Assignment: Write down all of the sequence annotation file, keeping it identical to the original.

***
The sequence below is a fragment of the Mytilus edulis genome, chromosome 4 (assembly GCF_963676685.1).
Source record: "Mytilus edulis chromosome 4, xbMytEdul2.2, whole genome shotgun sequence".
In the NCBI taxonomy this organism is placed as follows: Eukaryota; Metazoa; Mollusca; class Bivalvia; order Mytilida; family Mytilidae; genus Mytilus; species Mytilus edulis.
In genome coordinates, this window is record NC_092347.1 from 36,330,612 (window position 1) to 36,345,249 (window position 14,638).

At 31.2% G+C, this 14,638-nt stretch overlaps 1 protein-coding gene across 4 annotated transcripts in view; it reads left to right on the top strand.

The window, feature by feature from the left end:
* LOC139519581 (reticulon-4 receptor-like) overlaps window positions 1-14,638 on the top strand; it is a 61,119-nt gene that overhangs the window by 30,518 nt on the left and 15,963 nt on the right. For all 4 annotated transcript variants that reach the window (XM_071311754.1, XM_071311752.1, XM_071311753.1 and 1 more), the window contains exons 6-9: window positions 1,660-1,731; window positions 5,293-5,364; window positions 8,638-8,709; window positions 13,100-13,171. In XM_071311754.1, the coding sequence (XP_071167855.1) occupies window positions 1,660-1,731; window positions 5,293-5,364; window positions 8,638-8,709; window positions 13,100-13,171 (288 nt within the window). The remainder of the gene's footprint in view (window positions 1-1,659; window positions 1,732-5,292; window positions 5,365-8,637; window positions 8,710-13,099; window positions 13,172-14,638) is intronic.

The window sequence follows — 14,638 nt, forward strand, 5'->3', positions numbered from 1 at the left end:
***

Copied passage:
The sequence below is a fragment of the Mytilus edulis genome, chromosome 4 (assembly GCF_963676685.1).
Source record: "Mytilus edulis chromosome 4, xbMytEdul2.2, whole genome shotgun sequence".
In the NCBI taxonomy this organism is placed as follows: Eukaryota; Metazoa; Mollusca; class Bivalvia; order Mytilida; family Mytilidae; genus Mytilus; species Mytilus edulis.
In genome coordinates, this window is record NC_092347.1 from 36,330,612 (window position 1) to 36,345,249 (window position 14,638).

At 31.2% G+C, this 14,638-nt stretch overlaps 1 protein-coding gene across 4 annotated transcripts in view; it reads left to right on the top strand.

The window, feature by feature from the left end:
* LOC139519581 (reticulon-4 receptor-like) overlaps window positions 1-14,638 on the top strand; it is a 61,119-nt gene that overhangs the window by 30,518 nt on the left and 15,963 nt on the right. For all 4 annotated transcript variants that reach the window (XM_071311754.1, XM_071311752.1, XM_071311753.1 and 1 more), the window contains exons 6-9: window positions 1,660-1,731; window positions 5,293-5,364; window positions 8,638-8,709; window positions 13,100-13,171. In XM_071311754.1, the coding sequence (XP_071167855.1) occupies window positions 1,660-1,731; window positions 5,293-5,364; window positions 8,638-8,709; window positions 13,100-13,171 (288 nt within the window). The remainder of the gene's footprint in view (window positions 1-1,659; window positions 1,732-5,292; window positions 5,365-8,637; window positions 8,710-13,099; window positions 13,172-14,638) is intronic.

The window sequence follows — 14,638 nt, forward strand, 5'->3', positions numbered from 1 at the left end: